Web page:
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Wall Street Whiners Threaten to Wreck the Economy-- Again

I agree with everything Paul Krugman has to say about Max Abelson's excellent run-down of the Wall Street whinery, but his critique stops a little too short. Abelson's piece emphasizes that Wall Street isn't really upset about any policies the Obama administration has adopted, since, as I and many others have noted, the Obama administration has been very friendly on that front. What they're upset about-- at least what they saythey're upset about-- is the jargon. Obama called bailed-out bankers "fat cats" after they paid themselves obscene bonuses with taxpayer money. To the bankers Abelson quotes, this amounts to some kind of unfair discrimination. That's absurd-- the bailout barons Obama criticized had wrecked the economy and then paid themselves like princes for profits secured by taxpayer largesse. Those who did not benefit from such largesse have no reason to feel slighted by the critique, and those who didbenefit have no reason to be complaining from their second homes in the Hamptons. But what I find most interesting is that the cry-babies in Ableson's story actually threaten to wreck the economy over this rhetoric. The key passage is at the end of Ableson's piece:
Wall Street's emotions have consequences. "If, as a result of this anger, credit becomes unavailable, particularly for small and mid-size businesses," Mr. Schwarzman wrote in The Washington Postthis year, before his Poland blunder, "then at best the economy will slow and, at worst, we will find ourselves in a dire situation." He said bankers felt under siege and were responding by "becoming conservative," a lovely little pun about lending and politics.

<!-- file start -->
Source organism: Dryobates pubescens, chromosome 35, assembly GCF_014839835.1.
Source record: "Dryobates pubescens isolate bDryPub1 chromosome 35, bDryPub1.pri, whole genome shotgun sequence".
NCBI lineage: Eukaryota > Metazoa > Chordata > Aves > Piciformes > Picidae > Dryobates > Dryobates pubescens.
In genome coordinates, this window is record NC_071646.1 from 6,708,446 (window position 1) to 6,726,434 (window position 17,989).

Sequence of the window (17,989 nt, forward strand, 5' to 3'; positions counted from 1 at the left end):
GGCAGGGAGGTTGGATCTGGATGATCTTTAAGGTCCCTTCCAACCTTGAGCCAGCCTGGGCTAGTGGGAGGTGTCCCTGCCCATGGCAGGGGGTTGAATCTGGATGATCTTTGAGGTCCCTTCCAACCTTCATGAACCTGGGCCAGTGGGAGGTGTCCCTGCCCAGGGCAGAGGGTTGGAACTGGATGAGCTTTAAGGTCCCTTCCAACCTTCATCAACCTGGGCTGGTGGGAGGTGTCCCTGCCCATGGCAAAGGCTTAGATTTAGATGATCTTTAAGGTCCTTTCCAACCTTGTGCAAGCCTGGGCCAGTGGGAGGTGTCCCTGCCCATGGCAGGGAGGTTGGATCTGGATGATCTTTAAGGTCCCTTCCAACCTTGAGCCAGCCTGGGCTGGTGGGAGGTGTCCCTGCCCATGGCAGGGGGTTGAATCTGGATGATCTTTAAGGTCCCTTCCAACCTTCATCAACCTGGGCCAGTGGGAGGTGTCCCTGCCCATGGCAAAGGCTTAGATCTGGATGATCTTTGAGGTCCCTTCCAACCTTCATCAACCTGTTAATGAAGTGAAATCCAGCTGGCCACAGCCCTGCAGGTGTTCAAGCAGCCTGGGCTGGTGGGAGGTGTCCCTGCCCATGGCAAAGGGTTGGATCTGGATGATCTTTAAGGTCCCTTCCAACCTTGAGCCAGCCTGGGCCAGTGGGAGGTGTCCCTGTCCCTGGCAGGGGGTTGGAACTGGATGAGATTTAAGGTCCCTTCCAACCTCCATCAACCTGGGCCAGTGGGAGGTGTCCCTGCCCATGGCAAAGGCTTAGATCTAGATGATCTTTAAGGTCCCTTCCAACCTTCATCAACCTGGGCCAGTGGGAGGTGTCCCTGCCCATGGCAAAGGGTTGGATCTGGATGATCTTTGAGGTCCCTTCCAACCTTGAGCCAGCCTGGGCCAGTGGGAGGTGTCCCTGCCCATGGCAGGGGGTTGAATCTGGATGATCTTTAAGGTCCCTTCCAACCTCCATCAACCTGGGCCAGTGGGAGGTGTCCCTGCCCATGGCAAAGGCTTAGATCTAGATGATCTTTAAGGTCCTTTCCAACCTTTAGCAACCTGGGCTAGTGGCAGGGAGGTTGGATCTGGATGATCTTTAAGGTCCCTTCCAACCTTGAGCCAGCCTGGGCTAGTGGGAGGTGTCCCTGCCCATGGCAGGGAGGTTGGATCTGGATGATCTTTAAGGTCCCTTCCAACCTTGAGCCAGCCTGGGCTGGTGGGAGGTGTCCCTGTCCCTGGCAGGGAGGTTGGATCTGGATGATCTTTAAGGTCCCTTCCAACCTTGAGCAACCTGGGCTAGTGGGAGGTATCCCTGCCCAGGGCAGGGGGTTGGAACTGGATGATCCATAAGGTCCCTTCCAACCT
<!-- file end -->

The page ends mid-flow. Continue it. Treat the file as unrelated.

Credit does not just magically become "unavailable" because of "anger." Some class of angry people has to decidenot to make credit available. There are plenty of reasons why bankers might decide not to extend loans, but feeling "under siege" because the president called you a fat cat of isn't one of them. No sane businessperson would let those feelings overwhelm her decision-making process when the bottom line is at stake. If there were evidence that new regulations were going to change dramatically and banks would have to keep more capital on hand to cushion against losses, there's a case to be made that banks might not be eager to extend loans as a result (not a very good case, though, since banks could just raise capital in the markets to support profitable lending opportunities). But freaking out because of the President calls you a fat cat and preemptively shutting down your business makes, well, no sense. Another of Abelson's anonymous Wall Street sources repeats the insanity:
"He's pissing on us and Wall Street and bankers and capitalism; then we have gotten afraid," the executive who turned CNBC on mute said. "We then are not investing in maybe what we should invest in."
What, exactly, are this guy and his friends afraid of? That Obama might call him anothername that he likes even lessthan "fat cat?" Obama has proposed a couple of tax changes for some types of Wall Street revenue and some types of hedge fund pay-- but the fear of higher taxes wouldn't be grounds to invest less, or invest improperly. Bumping up the capital gains rate from 15 percent to 20 percent doesn't alter the incentive structure at all-- it isn't going to push any bankers or traders out of the investment business. So these brats are saying one of two things with their tantrums. Either Wall Street is dominated by completely irrational fools who will wreck their businesses after hearing a dirty words, or this is a threat: Treat us like superhuman royalty, or we'll wreck the economy. If the first case is true, then these guys are paying themselves enormous sums of money to be total idiots-- something the "well operators" that one of Abelson's anonymous Wall Street sources spits on never do. If the second is true, then we have another excellent reason to keep these sharks out of economic policy debates. UPDATE: Also note the use of anonymous sources in Abelson's story. Usually that anonymity protects somebody from something-- in financial journalism, anonymity usually protects a source who divulges a trading strategy or a lobbying tactic that ought to be a company secret. But these guys are just whining, and asking for Abelson not to tell anybody who they are. At least some members of the Wall Street whinery are ashamed of themselves.
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